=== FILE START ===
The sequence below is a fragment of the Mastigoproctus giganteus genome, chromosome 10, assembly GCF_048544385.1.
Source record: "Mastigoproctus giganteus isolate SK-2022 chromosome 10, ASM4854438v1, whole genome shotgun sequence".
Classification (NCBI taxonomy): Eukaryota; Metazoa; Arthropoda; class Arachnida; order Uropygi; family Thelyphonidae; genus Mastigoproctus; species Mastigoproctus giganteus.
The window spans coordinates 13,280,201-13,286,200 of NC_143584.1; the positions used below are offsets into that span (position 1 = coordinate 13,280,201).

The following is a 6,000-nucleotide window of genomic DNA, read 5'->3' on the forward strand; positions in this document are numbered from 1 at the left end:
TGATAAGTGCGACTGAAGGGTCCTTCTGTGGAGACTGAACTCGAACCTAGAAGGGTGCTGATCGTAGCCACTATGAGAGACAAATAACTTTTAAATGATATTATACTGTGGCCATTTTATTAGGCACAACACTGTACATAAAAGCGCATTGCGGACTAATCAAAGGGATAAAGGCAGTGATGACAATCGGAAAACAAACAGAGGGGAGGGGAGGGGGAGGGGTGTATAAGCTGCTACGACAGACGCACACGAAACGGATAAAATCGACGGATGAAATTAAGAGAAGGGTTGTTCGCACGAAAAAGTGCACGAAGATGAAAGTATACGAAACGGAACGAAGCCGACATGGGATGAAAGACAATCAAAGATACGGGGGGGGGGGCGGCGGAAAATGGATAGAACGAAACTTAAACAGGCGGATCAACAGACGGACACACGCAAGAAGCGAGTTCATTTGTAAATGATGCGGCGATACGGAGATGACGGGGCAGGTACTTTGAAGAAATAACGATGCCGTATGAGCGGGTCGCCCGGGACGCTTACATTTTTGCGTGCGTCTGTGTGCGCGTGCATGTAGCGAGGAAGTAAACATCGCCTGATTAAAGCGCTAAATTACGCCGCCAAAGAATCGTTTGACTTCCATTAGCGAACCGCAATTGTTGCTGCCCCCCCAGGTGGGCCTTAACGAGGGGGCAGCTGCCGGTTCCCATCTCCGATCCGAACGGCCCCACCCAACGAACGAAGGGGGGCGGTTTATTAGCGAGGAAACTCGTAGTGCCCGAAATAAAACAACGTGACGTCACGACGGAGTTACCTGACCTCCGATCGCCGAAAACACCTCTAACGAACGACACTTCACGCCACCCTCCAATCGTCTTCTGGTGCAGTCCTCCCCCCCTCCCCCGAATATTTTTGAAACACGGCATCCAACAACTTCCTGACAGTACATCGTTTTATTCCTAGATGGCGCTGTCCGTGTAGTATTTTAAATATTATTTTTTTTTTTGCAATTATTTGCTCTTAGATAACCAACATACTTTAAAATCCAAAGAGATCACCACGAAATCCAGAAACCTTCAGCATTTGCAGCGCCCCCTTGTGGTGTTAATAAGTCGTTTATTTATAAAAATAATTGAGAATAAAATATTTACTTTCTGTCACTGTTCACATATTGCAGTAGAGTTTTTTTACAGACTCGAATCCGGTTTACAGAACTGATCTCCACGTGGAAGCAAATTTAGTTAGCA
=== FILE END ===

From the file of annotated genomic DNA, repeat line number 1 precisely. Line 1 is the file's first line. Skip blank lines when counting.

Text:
The sequence below is a fragment of the Mastigoproctus giganteus genome, chromosome 10, assembly GCF_048544385.1.